Does My Boss Like Me? by Mark Goldman, CPAPosted: May 16, 2016
Frequently we receive calls from professionals considering a change of employment, and the conversation turns into a discussion of the quality of their relationship with their direct supervisor. Since by far the root of most job changes comes from the deterioration of this relationship, it occurred to me that a blog post on this topic may be appropriate.
A healthy working relationship with your supervisor is vital to your further growth and continued employment. Some signs that you have a healthy relationship with your boss are as follows:
- They rely on you. If your boss relies on you to accomplish tasks that are important, then they trust your performance and judgment. This is one of the best signs of a strong relationship.
- You have open communication. If you are generally “in the know” about occurrences at your company, then that is a sign that they feel you are important enough to include on key information. It doesn’t mean that you have to be included on everything, but if your supervisor is cognizant to make sure you are aware of general, non-confidential news at the company, this is a good sign.
- You are included on new projects. If new projects come up that are within your abilities, and you are consistently included in the discussion and work on these new projects, this is a good sign as well that your supervisor values your input and has long-term plans for you.
- Your offers for assistance are accepted. When you offer to help on projects, particularly outside your normal duties, and that offer is met with quick acceptance, it is a sure sign that you are valued by management. If they see your involvement on new projects as positive input, this is a good sign that you are highly-valued.
- Your mistakes are corrected. You may find this point odd, but as long as your supervisor feels that you are worth correcting when you make a mistake, this is a good thing. When an employer is considering letting someone go, they often stop caring about small mistakes as they feel the situation will correct itself after the employee is gone. As long as your employer cares enough to help you do your job better, this is a good sign.
- They are interested in you personally. We live in a politically-correct society where many try to draw a distinct line between their work lives and personal lives. However, the truth is that it is natural for coworkers to be interested in your family life, hobbies, etc. Unless you have a supervisor that is naturally very withdrawn, it is a good thing for them to occasionally ask about your family or discuss your hobbies with you. In fact, if you find that this suddenly stops over a long period of time, this is worrisome. A supervisor that shows interest in you as a person, not just as an employee, is one of the best signs of a healthy employment relationship.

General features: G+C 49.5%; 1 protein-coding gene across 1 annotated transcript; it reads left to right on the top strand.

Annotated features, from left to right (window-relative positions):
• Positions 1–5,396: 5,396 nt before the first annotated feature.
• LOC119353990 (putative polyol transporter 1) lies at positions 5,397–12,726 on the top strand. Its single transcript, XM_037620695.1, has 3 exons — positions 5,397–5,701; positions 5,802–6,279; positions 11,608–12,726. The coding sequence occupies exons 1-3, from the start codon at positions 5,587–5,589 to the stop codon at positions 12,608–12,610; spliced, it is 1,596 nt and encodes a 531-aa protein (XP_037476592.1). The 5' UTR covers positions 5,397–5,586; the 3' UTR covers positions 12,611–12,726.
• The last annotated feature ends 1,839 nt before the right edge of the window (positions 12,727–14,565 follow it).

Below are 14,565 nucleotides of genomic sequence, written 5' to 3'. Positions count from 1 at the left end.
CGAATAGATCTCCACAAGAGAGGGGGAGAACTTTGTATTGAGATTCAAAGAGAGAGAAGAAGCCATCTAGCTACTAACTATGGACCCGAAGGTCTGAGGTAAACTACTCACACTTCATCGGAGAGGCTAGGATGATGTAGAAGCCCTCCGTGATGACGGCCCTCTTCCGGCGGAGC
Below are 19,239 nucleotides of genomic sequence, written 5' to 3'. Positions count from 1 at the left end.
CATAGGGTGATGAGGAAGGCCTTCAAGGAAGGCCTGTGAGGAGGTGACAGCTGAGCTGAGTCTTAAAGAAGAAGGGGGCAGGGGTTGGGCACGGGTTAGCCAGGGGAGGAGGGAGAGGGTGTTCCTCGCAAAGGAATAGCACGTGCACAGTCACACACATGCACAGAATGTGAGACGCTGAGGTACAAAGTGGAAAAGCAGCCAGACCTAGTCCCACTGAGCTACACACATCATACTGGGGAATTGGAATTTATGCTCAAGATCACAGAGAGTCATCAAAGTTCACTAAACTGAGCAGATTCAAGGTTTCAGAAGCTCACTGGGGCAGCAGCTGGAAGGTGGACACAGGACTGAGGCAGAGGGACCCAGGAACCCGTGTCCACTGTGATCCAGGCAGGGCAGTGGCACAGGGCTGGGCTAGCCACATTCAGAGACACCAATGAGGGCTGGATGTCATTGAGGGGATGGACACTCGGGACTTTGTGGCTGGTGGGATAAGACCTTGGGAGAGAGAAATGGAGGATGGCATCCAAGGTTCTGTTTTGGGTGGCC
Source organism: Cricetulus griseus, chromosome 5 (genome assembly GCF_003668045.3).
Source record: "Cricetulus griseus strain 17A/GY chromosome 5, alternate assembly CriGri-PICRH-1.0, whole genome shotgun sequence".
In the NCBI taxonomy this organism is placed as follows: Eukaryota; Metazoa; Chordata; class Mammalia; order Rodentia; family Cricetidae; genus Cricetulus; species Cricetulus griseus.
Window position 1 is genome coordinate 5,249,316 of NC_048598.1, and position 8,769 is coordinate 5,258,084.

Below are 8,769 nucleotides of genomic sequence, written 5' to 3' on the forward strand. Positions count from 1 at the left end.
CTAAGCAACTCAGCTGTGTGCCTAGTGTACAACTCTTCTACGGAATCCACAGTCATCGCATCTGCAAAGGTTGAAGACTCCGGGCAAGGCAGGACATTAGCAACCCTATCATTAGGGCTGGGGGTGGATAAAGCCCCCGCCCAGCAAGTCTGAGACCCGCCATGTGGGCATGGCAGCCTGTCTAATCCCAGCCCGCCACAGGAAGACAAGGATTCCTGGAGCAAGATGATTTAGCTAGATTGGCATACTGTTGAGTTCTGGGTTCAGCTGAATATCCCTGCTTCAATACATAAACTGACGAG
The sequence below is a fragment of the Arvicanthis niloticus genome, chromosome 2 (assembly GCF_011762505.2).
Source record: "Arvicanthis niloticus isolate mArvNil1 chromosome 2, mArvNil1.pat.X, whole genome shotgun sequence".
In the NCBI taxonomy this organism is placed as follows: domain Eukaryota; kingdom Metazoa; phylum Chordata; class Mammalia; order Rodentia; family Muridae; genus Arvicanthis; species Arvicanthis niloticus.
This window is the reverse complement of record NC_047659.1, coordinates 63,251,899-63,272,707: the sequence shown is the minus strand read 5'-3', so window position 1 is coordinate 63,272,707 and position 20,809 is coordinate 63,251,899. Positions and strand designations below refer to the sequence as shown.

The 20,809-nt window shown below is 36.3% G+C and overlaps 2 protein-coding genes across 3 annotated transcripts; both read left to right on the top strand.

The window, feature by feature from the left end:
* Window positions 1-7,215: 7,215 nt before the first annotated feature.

Work relationships are difficult to judge as we are so close to the situation at all times. However, being aware of the state of your relationship with your supervisor is important if you plan to stay with your employer long-term. As the saying goes, “People don’t leave companies, they leave supervisors.” If you notice your relationship has weakened, do your best to repair it by proactively creating personal conversation and giving a little extra effort. It is very possible that the additional effort will repair the relationship, but if not, then at least you will know that you have tried to improve the situation and can decide what actions are appropriate for your own continued prosperity.
Until next time, I wish you the best in your career.
Mark Goldman CPA
Mark Goldman is the founder of MGR Accounting Recruiters, a San Antonio based recruiting company whose primary business is the placement of accounting professionals in both permanent and contract positions.
Mark graduated from St. Mary’s University in 1992 with a Bachelors Degree in Accounting. After working for a few years in public accounting, he entered the recruiting industry. In late 2006 he started MGR Accounting Recruiters, which was recognized by the San Antonio Business Journal as one of the fastest growing companies in 2010 and 2011. He currently serves on the board for the San Antonio Chapter of TSCPA as President-Elect. Mark received awards for outstanding work as a volunteer with SACPA for the 2009-2010, 2011-2012, and 2013-2014 chapter years. In addition to his work with the SACPA Chapter, Mark is also involved with Financial Executives International and volunteers with the career transition ministry at his church.
On a personal note, Mark is married to his high school sweetheart, Sayuki Goldman, who owns and manages the business with him. They have a beautiful 9-year-old daughter that is growing up too fast.